Are Physical Therapists in High Demand?

Are physical therapists in high demand? Physical therapist assistant working

Are Physical Therapists in High Demand? The Answer is a Resounding Yes!

Are physical therapists in high demand? If you’re about to graduate or just considering a career as a physical therapist, then we have good news for you.

Physical therapists are in very high demand, with available jobs expected to jump by 21% over the next ten years.

Before we jump into the discussion, we’ve also written a guide on the differences between physical therapy and physiotherapy. For the purposes of this guide, the career outlook is essentially the same for physical therapists and physiotherapists, as the required education is the same.

This is great news for people wanting to find jobs in physical therapy, but it’s also great news for those who are already employed.

Law is one example of how oversaturation can lower wages for everyone. While lawyers used to be almost guaranteed a high salary, that is no longer the case. This is because so many people have gone to law school and passed the bar in recent years that there are more lawyers than jobs.

Of course, there are still law jobs out there that pay well, but they’re harder to find. Those that do pay well, such as big law jobs, are still able to work young lawyers to the bone and require crazy hours, simply because the supply-demand curve favors employers.

With physical therapists, it’s the opposite situation, giving physical therapists a lot of career benefits, in salary, hours, and other benefits.

First, with median annual pay over $91,000 a year, the demand for physical therapists is likely to keep salaries high.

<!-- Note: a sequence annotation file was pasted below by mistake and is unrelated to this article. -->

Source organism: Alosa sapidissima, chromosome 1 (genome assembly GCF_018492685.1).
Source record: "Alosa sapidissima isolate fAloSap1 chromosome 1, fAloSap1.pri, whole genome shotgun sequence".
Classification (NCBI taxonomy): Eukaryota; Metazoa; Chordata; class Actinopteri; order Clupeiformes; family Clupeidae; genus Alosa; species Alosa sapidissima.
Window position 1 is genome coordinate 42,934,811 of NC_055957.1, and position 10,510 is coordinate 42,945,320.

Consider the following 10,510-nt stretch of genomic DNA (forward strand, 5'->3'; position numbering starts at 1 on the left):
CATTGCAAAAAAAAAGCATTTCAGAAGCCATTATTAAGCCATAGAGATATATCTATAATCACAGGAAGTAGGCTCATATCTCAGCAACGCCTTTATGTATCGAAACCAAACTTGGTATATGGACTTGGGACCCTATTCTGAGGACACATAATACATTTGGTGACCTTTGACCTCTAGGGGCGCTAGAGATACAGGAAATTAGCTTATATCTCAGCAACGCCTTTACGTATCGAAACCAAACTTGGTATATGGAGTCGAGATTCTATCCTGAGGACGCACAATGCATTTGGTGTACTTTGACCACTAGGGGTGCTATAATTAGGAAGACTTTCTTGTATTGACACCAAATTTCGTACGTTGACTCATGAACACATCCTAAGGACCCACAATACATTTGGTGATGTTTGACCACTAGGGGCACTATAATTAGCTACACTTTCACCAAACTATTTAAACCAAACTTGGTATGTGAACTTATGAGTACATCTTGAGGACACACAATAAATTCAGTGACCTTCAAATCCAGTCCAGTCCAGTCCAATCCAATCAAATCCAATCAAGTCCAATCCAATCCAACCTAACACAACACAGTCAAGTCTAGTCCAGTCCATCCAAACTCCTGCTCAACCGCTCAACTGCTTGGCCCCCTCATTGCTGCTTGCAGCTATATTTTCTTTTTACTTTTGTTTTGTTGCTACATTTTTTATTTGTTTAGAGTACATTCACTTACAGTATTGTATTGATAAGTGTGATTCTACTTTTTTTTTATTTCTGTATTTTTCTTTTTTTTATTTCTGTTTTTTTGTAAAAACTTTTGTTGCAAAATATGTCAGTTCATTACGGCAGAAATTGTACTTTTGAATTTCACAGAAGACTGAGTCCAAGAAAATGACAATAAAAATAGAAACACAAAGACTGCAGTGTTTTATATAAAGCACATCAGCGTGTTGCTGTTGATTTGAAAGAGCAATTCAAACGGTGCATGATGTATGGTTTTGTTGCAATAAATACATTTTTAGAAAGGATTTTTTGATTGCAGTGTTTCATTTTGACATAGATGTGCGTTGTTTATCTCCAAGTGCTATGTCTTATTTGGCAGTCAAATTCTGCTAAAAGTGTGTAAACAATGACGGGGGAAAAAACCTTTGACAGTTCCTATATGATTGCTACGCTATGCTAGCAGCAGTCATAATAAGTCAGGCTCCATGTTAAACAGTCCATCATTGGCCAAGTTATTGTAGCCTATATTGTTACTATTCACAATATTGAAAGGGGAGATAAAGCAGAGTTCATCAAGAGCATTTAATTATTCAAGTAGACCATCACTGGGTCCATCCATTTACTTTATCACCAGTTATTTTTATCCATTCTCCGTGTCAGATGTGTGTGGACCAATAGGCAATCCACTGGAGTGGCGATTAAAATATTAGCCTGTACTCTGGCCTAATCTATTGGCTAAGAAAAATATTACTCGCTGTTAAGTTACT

Let’s consider another area impacted by the high demand for physical therapists—job stability.

Physical Therapist Job Stability

Physical therapists also have three great factors going for them in terms of job stability. First, there’s the expected job growth of 21% that we’ve already discussed.

The second benefit is simply working in the medical field. Oil jobs such as petroleum engineering (and the more blue collar oil jobs too) can be boom or bust, depending on the current price of oil, clean energy regulations, and a host of other factors.

Even everyday business jobs can quickly be downsized in an economic recession. With healthcare fields and physical therapy in general, job security is a lot better.

Even in an economic downturn, people are still going to need physical therapy to regain their mobility and recover from injuries and strokes, as well as to cope with long-term health situations like arthritis.

The third reason for physical therapists’ job stability is the high barrier to entry. Because physical therapists have phased out of master’s programs and into doctoral ones, it now takes a full 8 years of college for most people to become physical therapists.

The time, energy, and cost to become a physical therapist presents a high hurdle, meaning that physical therapist supply and demand isn’t likely to shift very soon.

If you’re interested in the career but can’t manage the eight years of school, you could also consider becoming a physical therapist assistant or aide. There are pros and cons to this career path, which we’re going to explore in this next section.